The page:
A judge on Friday denied former Trump White House chief of staff Mark Meadows’ bid to move the Georgia criminal case against him to federal court, ruling that his alleged involvement in efforts to pressure state leaders to overturn the 2020 election results was not part of his official duties as a government official.
U.S. District Judge Steve C. Jones issued the ruling after holding a hearing on the matter in Atlanta federal court last week that included five hours of testimony from Meadows, who, along with former President Donald Trump was charged last month in Fulton County District Attorney Fani Willis’ sweeping election interference case.
“The Court concludes that Meadows has not shown that the actions that triggered the State’s prosecution related to his federal office,” Jones wrote, adding, “Meadows’ alleged association with post-election activities was not related to his role as White House Chief of Staff or his executive branch authority.”
State prosecutors, Jones said, had “put forth evidence that at various points during the time of the alleged conspiracy Meadows worked with the Trump campaign, which he admitted was outside of the role of the White House Chief of Staff.”
“In light of the State’s evidence that Meadows undertook actions on behalf of the campaign during the time period of the alleged conspiracy, Meadows was required to come forward with competent proof of his factual contention that his actions involving challenges to the outcome of the Georgia’s Presidential election results were within his role as Chief of Staff. His efforts fall short,” the judge wrote.
Meadows later notified the court that he would appeal the ruling. His attorney did not immediately respond to a request for comment Friday night.
To date, five of the 19 defendants in the DA’s case have moved to have their case heard in federal court. In a court filing this week, Trump said he might move to do so as well. Under court-ordered deadlines, he has until the end of this month to decide, according to the filing.
Jones said in Friday’s ruling that his decision “does not, at this time, have any effect on the outcome of the other co-Defendants who have filed notices of removal.”
The indictment in Fulton County alleges Trump, Meadows and the 17 others engaged in schemes aimed at subverting the 2020 presidential election results in Georgia, a 2020 battleground state that was won by Joe Biden.
Meadows is charged with violation of Georgia’s anti-racketeering law and solicitation of violation of oath by a public officer for his involvement in Trump’s Jan. 2, 2021, call to Georgia Secretary of State Brad Raffensperger asking him to “find” the exact number of votes needed to defeat Biden. He’s pleaded not guilty.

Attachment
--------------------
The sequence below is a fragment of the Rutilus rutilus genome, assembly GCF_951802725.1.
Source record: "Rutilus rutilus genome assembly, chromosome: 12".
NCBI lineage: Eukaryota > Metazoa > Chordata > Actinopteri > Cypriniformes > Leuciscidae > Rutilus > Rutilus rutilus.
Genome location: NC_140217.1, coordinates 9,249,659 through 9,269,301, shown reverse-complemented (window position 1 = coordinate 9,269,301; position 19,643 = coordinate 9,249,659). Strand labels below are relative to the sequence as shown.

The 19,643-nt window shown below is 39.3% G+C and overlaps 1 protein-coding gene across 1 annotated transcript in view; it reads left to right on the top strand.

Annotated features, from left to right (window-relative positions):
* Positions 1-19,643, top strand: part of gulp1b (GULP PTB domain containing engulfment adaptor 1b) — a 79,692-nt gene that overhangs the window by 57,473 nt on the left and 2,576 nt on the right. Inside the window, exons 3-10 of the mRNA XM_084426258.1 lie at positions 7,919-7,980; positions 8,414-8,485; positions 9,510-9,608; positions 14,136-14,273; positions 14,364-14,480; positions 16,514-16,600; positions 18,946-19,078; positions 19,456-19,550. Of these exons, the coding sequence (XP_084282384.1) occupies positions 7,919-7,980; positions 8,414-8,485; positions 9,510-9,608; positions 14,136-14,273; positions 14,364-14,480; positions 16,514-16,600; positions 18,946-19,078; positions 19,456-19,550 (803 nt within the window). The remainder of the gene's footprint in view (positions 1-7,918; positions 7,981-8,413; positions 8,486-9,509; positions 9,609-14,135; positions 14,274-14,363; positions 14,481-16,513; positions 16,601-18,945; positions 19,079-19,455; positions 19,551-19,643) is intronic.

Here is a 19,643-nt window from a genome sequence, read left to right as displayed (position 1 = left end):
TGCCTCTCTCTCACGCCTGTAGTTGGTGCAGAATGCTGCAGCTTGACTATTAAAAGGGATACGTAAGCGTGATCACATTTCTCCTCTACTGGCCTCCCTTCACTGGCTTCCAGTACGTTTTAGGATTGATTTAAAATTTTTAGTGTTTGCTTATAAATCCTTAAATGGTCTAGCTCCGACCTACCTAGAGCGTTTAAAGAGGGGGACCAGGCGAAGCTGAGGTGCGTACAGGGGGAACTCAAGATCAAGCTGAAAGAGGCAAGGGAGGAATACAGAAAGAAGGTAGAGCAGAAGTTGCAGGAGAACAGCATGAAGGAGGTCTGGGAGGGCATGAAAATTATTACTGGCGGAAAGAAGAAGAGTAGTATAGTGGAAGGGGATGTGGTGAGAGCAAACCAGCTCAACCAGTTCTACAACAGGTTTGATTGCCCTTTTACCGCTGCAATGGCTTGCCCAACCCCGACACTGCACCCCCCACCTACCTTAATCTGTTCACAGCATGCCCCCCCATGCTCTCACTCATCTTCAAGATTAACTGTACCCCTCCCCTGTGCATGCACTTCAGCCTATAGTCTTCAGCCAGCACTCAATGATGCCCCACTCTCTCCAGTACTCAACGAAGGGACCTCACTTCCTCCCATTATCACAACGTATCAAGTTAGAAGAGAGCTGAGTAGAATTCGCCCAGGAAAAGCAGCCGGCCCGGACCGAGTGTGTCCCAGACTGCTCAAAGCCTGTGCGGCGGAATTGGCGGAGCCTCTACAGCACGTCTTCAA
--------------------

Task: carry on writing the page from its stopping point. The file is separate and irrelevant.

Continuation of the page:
Meadows’ lawyers argued that the charges all pertain to official actions he took while he worked for the president, and the case should therefore be heard in federal court, where he could assert additional defenses, including immunity from the criminal charges.
“Mr. Meadows has the right to remove this matter. The conduct giving rise to the charges in the indictment all occurred during his tenure and as part of his service as Chief of Staff,” Meadows’ lawyers wrote in a 14-page filing.
The DA’s office countered that White House officials shouldn’t be involved in political campaigns. “Federal law prohibits employees of the executive branch from engaging in political activity in the course of their work,” they noted, pointing to the Hatch Act, a law that Meadows once told Politico “nobody outside of the Beltway really cares” about.
The law “bars a federal employee from ‘us[ing] his official authority or influence for the purpose of interfering with or affecting the result of an election’” — exactly the conduct Meadows is charged with, prosecutors noted.
In his ruling, Jones agreed that “engaging in political activities exceeds the outer limits of the Office of the White House Chief of Staff.” He also declined to consider Meadows’ immunity claim, since he found he was acting outside the scope of his duties.
The judge further noted that the purpose of the removal stature is to prevent interference with federal functions, and said that’s not what’s happened in this case.
“Assuming jurisdiction over this criminal prosecution would frustrate the purpose of federal officer removal when the state charges allege—not state interference with constitutionally protected federal activities, but federal interference with constitutionally protected state actions,” Jones wrote.